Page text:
Here's how one woman burned her super-woman cape and realize she needed a village to help raise her children.
Last November, I burned my super-woman cape and made the decision to adopt a second child; a girl this time. Suddenly, my carefully crafted house of cards tumbled into a mass of toys on the floor, Baby Einstein DVDs, and late night diaper changes. How I would juggle a seven year old and a 10-month-old as a single working mother was beyond me.
This precious girl came with strings: weekly social worker visits, monthly court-ordered sibling visits, documented doctors appointments, carefully detailed clothing logs, and charted growth milestones, a paper trail a mile long. It was all so hectic, and yet, I would sign up for our beautiful family again, and again.
Single motherhood times two is hard. I’ve gained a hi-def understanding of words like “spent,” “exhausted,” and “weary.” Most days, it’s up before dawn to feed my two dogs, then to wake my son and listen to him complain about his hurt leg while gently steering him to the bathroom. Then to the kitchen to assemble his lunch while simultaneously getting breakfast ready. That’s in addition to brewing my required morning cup of Joe while listening to the weather report. By now, my daughter’s up and demands to be lifted from her crib. I change her diaper, place her in her highchair, and then shoo her brother off to get dressed. For some reason, boys take their sweet time getting to the table, so I countdown the consequences – no Friday Pinkberry outing with his friends, which always seems to motivate him. By the time the oatmeal, milk, and bacon are on the table, we need to leave or we’ll be late. What happened to the morning? No time to get dressed for work, so it’s a headband for baby girl’s Afro, and yesterday’s sweats and a baseball cap for me. Head nod to the neighbors. No need to share my dragon breath. Three freeways later, my son is safely at school, and the baby is at daycare. Exhale. Back home. Five minutes to shower, get dressed, and get to work on time.
By two o’clock the madness starts again as I grab both kids and depending on the day, jump back into rush hour traffic and head to music or sports lessons on the other side of town. The pace is relentless. And when my job as a college professor begins to suffer – and I miss days -- because I’m stretched beyond capacity, I know I’m in trouble. My “aha” moment occurred while washing the sixth load of soiled bibs, dirty socks, towels and dog blankets. I was broken. After a “come to Jesus” moment I surrendered to the notion that I needed my village.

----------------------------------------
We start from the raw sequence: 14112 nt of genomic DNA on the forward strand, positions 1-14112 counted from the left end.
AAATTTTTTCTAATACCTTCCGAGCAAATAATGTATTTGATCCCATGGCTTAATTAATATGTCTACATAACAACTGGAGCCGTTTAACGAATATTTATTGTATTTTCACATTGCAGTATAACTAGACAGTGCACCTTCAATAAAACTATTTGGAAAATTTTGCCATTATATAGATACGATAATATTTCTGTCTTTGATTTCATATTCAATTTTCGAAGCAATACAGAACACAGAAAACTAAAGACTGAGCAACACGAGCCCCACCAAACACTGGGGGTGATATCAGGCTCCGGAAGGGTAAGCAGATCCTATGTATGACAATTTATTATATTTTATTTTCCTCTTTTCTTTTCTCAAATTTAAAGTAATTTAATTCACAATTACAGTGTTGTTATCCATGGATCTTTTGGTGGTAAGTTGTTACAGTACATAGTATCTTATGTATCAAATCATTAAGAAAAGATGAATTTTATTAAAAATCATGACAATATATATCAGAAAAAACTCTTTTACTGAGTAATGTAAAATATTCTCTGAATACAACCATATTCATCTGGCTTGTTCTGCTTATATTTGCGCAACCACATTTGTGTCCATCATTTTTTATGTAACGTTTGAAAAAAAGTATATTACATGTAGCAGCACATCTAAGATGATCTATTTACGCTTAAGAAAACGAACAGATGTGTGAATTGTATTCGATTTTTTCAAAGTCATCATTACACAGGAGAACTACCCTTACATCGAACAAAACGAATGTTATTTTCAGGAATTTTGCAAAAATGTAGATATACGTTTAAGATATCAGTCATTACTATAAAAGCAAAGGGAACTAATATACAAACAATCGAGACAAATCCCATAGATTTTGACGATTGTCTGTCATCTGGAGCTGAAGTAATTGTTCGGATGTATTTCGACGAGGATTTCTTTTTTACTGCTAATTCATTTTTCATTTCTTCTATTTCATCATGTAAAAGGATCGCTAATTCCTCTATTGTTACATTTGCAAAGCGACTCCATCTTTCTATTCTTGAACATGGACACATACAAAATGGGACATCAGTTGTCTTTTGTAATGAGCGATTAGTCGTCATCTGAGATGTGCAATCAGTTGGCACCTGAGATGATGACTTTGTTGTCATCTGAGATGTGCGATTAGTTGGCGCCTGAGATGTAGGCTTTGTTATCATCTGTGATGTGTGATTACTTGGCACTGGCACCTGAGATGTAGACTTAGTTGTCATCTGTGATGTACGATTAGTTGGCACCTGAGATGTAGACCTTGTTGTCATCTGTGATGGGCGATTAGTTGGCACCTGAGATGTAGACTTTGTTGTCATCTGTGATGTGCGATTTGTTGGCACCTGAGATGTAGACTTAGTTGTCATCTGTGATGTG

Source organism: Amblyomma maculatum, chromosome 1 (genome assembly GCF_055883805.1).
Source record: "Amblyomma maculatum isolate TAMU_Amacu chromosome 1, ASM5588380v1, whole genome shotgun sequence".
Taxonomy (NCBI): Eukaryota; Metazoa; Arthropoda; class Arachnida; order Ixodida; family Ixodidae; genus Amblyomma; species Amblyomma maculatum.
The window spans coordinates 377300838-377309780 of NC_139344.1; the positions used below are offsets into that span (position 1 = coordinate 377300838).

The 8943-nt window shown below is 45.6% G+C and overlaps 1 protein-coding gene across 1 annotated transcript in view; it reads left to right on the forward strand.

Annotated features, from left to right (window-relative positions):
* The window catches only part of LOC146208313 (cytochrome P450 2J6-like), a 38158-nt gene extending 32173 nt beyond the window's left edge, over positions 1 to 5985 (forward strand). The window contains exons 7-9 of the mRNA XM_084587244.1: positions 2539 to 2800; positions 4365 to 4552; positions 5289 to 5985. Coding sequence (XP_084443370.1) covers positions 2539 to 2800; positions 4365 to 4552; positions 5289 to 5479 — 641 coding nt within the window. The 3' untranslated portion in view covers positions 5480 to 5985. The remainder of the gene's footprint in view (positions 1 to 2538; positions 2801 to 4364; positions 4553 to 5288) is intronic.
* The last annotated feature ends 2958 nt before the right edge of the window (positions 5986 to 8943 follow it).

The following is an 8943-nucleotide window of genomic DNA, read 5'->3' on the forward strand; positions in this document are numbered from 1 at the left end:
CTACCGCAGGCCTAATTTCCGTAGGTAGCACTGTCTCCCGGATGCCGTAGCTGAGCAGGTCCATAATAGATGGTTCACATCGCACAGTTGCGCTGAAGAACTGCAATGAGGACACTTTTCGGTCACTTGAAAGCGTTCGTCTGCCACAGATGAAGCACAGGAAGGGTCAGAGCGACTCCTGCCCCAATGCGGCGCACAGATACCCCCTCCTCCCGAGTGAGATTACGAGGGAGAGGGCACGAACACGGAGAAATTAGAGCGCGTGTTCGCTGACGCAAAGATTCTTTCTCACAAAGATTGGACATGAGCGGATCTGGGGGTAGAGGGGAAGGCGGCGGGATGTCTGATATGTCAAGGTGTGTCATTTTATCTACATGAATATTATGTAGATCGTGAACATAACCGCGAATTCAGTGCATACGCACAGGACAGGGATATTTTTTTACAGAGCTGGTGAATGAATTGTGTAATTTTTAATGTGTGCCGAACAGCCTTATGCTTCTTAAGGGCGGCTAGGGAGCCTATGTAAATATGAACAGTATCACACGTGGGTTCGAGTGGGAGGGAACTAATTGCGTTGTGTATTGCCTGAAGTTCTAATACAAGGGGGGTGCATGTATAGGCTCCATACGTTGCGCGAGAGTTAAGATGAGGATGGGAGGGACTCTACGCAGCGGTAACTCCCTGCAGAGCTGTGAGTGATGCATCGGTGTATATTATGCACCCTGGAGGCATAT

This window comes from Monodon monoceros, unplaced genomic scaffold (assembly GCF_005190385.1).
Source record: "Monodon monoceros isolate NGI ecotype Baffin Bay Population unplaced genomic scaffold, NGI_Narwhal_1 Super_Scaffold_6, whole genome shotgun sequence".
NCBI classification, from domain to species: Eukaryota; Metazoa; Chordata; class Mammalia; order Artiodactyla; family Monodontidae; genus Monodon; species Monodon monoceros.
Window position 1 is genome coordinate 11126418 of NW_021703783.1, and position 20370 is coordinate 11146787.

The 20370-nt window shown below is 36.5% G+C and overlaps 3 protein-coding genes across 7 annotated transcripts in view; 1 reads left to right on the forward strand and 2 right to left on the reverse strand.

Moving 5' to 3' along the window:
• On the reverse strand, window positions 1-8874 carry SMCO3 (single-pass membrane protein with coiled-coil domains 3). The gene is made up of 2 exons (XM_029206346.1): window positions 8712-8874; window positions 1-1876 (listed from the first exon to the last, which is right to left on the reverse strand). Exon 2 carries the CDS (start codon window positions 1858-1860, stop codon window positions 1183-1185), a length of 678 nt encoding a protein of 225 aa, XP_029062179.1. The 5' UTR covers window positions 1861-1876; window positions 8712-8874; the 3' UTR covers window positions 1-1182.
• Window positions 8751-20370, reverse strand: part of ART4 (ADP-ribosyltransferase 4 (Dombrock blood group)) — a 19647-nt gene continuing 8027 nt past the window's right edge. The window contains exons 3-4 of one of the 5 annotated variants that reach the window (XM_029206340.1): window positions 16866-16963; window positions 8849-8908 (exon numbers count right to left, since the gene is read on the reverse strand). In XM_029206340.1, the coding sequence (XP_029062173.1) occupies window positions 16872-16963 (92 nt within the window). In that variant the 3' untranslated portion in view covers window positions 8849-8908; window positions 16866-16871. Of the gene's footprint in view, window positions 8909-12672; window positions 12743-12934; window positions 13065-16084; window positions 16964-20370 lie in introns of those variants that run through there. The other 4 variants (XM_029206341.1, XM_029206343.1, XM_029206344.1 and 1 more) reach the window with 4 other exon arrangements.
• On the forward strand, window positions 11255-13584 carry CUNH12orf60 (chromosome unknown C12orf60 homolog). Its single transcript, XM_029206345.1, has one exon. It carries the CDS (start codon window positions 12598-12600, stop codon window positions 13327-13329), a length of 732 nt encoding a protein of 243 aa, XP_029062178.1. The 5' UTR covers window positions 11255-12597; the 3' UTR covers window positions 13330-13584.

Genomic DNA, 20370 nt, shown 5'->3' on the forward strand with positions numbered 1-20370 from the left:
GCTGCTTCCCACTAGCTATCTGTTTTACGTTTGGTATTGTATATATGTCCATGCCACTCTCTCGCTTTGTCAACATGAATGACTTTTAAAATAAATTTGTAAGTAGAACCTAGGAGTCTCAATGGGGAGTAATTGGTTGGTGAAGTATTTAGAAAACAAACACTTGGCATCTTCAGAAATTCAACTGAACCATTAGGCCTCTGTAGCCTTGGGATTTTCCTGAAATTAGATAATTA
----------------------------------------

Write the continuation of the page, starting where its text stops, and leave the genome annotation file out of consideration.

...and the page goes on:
The first call was to a girlfriend who happily referred her housekeeper who washes and folds like nobody’s business, instantly lowering my stress level. I also reached out to family and friends and accepted offers for school drop offs and pick-ups. Social activities were next on the chopping block. More time at home and less time in traffic became the goal. I stopped accepting every Evite and only signed up for activities in the neighborhood. During the week, while he completes homework, it’s one-on-one time for her. And now, when friends offer to babysit or ask to hold her while I run to the bathroom, it’s a resounding YES!
The best decision, perhaps, has been moving closer to school and our support system. In order for my children to thrive, I finally understand that they do not need a super mom who’s too stressed out to engage them, they need a mother who is emotionally present. When the village is allowed to fully assist it’s a beautiful thing. While this revelation may be a no brainer to some, for me, used to doing it on my own, the thought of asking for help has been both humbling and heart-warming.
Two kids later, I wish I had asked sooner.
Nefertiti Austin is a Los Angeles based writer, college instructor and certified PS-MAPP trainer who co-leads classes for adoptive and foster parents. She blogs about adoption at mommiejonesing.com, and is currently working on a memoir about adopting as a single woman of color. Austin lives with her children in Los Angeles.